Title Page, Copyright Page

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pp. i-vi

Contents

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pp. vii-viii

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Acknowledgments

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pp. ix-xii

These are people who cheer me along with song, prayer, hugs, and other expressions of thoughtfulness, love, and grace.
I take every opportunity to thank Joseph Brown S.J., whose guidance, friendship, insights, and gift of verse keep on giving. Ken Warren is always there to help me make sense of my own ideas. Our relationship is special, and I cherish it. I am a better colleague and scholar and contributor to our profession because of him. Gordon Hutner is that fortifying...

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Prologue: Black Aesthetics and the Personal

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pp. 1-8

Frank Embree’s violent end stands out. In the tour of lynching photographs titled Without Sanctuary, Embree stands alive, not dead.1 The other men in the tour photos hang limp and lifeless. Embree is beaten, badly wounded, but somehow sturdy as he stares into the camera. The white mob whipped and tortured Embree into confessing that he raped a white teenage girl. Embree’s tortured confession is just one more reminder of how lynchings cruelly dehumanized men and women....

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1 / The Violence Inside

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pp. 9-46

Abraham Lincoln could never deny the ghastly horror of mob law after he witnessed dead men hanging “from the boughs of trees upon every road side; and in numbers . . . to rival the native Spanish moss of the country, as a drapery of the forest.”1 Dead black multitudes, suspended from trees, dismembered and lifeless, multiplied in the decades after Lincoln signed the Emancipation Proclamation (1863). Violence against blacks in the South, rivaling the atrocities in landmark antebellum books...

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2 / The Beast within the City

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pp. 47-110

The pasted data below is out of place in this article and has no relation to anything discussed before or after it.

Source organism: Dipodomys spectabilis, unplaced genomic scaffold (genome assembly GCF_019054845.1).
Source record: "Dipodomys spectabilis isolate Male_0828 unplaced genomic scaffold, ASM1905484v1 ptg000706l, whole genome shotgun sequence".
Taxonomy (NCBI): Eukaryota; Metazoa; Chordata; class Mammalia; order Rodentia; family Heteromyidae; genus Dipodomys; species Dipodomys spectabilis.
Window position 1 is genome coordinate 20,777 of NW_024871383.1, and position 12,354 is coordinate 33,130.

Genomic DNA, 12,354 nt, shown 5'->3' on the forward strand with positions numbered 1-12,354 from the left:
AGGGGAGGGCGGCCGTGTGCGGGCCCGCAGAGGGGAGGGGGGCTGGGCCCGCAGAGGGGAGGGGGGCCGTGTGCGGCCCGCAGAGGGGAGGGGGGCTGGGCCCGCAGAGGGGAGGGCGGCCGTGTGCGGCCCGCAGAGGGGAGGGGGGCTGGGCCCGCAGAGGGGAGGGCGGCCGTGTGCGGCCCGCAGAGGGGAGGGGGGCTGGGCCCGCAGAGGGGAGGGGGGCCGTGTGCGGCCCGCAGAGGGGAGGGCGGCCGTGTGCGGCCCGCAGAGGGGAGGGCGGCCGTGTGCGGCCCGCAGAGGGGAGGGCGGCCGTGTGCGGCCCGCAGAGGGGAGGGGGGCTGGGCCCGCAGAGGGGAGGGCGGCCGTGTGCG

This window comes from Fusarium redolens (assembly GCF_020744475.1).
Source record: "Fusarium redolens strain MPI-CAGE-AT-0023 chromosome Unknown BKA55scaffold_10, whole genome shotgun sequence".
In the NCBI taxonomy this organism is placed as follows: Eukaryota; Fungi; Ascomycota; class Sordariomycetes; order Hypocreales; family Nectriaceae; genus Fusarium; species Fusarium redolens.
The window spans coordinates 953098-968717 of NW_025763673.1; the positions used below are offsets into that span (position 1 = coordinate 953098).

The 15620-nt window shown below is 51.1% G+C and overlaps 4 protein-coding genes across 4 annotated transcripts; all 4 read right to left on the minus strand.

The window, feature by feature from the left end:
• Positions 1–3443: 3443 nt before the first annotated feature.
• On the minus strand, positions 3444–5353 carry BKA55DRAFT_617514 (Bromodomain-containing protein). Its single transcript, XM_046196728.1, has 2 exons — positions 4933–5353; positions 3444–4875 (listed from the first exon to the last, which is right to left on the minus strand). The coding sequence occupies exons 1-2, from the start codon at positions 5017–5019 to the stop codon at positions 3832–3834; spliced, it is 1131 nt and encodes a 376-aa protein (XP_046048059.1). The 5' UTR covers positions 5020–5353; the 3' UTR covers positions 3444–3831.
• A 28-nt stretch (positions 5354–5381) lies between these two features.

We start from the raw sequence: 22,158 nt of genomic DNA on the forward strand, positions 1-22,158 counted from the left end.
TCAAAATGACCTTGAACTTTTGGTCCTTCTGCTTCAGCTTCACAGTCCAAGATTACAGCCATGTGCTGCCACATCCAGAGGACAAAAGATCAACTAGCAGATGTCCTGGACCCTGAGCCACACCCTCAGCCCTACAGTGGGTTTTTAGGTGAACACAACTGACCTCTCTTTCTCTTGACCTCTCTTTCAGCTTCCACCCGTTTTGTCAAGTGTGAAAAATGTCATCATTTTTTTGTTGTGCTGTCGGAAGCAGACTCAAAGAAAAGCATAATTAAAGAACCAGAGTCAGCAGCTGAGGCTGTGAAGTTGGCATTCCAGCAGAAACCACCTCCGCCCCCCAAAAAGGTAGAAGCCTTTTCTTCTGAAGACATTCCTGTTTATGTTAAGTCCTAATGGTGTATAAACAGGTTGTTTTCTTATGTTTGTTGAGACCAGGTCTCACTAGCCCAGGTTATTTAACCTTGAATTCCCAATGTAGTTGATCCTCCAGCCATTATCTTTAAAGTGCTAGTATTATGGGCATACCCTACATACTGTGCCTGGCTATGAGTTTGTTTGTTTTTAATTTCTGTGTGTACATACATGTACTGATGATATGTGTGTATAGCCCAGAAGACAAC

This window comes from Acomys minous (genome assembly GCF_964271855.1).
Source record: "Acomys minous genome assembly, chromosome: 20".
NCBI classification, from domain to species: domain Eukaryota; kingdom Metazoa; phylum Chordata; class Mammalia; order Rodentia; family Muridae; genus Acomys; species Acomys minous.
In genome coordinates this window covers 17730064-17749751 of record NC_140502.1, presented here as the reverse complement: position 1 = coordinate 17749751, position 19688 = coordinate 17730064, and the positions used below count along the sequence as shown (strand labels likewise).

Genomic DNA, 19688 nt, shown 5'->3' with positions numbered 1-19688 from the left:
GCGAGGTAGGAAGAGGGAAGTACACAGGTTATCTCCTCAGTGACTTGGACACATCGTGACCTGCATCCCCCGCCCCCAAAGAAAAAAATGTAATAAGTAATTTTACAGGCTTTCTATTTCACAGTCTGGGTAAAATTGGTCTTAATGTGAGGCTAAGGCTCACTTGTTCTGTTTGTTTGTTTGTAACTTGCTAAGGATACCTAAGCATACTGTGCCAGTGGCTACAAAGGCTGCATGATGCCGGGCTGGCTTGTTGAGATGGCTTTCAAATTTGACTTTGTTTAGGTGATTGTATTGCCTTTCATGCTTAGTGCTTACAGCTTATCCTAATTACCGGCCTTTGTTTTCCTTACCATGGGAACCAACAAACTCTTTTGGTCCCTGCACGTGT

Black artists and intellectuals expressed the inner life of the Negro during the era of racial uplift across pamphlets, novels, essays, and visual culture. It is precisely my point that vibrant racial uplift discourses housed radical expressions of what it means to be a person— expressions from Wells, Cooper, and Chesnutt, which encouraged the distinctiveness of personal insight that actually obscured futures based on black collective politics. In this next chapter, I turn away from racial uplift and move...

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Interlude: The Afro Samurai’s Symptom

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pp. 111-115

Afro Samurai is, at least, one example of one of Ellison’s key insights in “Little Man at Cheehaw Station.” Ellison wrote that black people exemplify fluid mixes of the modern cultures they are exposed to, such as white, black, and Japanese in this case. While it is not clear that the Japanese creator of the anime miniseries Afro Samurai, Takashi Okazaki, ever read Ellison or other black writers, he always loved the black culture of the 1970s and 1980s.1 Samuel L. Jackson, cocreator and the voice...

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4 / Past the Chokecherry Tree

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pp. 116-144

Afro Samurai carries his past with him. He watched his father’s last fight end with decapitation. As a boy, Afro carried his father’s head with him in a sack until the sack was ripped from his hands— the trauma, memory, and history all marked in the heavy fleshy head of his dead father. The head is a flesh marker of Afro’s wounded interiority that his revenge killings fail to assuage. The violent history of his father’s decapitation neither gets addressed nor fully heals. The flesh in Toni Morrison’s...

Notes

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pp. 145-156

Index

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pp. 157-160